Generally, if possible/convenient for the sake of the student, I will try to solve the problem for myself. I believe the best way to help others understand a concept is to first indulge in the struggles that come along with learning it.
Though this approach is not always the speediest, I believe it's more fruitful for giving students insights that they can use for problem solving in the future.
I've successfully helped friends with Math homework or understand difficult concepts in the past, but I've yet to accept a formal tutoring job (which I hope to change!)
I'm well aware of the frustrations that can come with Math homework, which I firmly believe will help me empathize with and better help out struggling students.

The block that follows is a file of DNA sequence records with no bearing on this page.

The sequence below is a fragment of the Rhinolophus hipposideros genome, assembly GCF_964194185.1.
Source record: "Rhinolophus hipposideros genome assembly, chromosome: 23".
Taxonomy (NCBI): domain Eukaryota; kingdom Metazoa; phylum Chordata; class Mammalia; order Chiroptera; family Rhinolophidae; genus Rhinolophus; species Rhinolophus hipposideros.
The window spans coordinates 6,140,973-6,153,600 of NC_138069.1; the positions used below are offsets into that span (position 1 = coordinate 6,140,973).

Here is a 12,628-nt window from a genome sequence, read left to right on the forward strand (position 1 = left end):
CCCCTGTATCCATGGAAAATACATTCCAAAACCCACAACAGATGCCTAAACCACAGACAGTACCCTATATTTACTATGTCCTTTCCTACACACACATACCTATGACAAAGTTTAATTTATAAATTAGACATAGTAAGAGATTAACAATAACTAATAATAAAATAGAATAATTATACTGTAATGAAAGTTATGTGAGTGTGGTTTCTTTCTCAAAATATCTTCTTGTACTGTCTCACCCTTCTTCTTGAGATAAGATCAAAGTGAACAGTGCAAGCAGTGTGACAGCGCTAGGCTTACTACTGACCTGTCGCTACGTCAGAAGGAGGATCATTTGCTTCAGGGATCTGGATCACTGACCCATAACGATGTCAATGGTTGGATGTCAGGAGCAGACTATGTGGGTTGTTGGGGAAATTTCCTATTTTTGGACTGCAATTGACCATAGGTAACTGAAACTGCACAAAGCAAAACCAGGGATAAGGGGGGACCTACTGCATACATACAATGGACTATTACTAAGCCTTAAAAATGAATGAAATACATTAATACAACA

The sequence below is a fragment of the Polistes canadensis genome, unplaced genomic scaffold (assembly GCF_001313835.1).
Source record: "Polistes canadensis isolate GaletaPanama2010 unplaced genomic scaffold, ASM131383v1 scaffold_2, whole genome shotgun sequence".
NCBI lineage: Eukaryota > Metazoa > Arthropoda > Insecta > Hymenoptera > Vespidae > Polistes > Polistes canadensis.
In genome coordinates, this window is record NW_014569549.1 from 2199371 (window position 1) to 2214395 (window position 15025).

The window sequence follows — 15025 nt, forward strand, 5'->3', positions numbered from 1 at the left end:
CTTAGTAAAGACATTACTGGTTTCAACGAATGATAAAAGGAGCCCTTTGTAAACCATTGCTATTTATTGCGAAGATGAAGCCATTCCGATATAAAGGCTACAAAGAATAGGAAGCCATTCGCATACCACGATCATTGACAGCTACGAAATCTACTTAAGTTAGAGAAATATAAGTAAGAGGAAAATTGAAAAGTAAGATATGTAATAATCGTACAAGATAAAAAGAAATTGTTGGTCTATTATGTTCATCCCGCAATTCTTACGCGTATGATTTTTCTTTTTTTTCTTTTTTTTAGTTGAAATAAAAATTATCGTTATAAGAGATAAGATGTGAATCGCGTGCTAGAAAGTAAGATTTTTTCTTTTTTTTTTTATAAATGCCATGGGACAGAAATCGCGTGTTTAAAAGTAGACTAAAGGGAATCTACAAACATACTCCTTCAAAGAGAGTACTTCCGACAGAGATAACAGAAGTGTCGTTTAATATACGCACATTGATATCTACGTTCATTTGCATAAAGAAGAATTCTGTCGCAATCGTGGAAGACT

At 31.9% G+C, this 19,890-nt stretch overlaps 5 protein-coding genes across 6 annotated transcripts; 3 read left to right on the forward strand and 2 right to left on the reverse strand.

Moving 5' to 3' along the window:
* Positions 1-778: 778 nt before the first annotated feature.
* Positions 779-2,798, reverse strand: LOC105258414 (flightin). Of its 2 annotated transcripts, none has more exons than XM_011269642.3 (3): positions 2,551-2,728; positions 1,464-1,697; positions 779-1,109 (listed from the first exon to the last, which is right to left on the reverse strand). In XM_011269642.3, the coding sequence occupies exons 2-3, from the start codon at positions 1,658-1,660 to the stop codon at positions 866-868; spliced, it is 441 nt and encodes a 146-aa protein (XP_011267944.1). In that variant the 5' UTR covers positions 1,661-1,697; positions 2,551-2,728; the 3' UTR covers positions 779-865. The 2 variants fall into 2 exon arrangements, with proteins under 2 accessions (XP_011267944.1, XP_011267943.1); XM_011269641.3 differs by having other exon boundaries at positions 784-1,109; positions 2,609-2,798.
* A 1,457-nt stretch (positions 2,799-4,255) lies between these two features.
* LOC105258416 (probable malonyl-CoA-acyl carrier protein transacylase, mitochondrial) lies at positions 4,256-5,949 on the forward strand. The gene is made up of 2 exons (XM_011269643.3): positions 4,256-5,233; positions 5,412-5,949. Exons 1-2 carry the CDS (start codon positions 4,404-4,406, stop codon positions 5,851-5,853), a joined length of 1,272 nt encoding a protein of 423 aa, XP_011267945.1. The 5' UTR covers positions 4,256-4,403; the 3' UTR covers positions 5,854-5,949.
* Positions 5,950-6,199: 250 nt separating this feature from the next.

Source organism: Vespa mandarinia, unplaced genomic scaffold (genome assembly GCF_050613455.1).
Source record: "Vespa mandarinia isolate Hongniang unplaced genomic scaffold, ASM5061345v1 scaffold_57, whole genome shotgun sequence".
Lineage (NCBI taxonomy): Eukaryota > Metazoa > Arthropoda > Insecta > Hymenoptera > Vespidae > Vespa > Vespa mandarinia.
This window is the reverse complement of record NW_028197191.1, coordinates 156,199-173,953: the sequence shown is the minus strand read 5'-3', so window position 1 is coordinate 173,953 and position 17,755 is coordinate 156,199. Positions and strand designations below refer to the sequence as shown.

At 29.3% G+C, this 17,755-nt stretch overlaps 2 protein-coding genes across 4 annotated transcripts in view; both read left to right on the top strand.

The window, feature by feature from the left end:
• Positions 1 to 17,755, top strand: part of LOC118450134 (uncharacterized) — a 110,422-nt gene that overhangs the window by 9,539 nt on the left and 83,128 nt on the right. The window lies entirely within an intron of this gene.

High School Diploma
I have presented unofficial Math research to professors and fellow Math majors which has been generally well received for being both intriguing and insightful.
Mitchell was once a student of mine in both trigonometry and calculus. He did well, but I never got the impression that everything just came easy to him. He asked questions and worked hard at understanding concepts, and usually deeper than a surface level. This is exactly the kind of learner that makes a good teacher. He understands many of the struggles students have and can find effective ways to explain difficult ideas.
He's also methodical and patient, two crucial traits when trying to help someone else learn. Perhaps also worth noting is that he genuinely enjoys the subject and how ideas are connected. You can definitely put your trust in Mitchell to help you understand mathematics.
Professor of Mathematics (retired)
Rock Valley College
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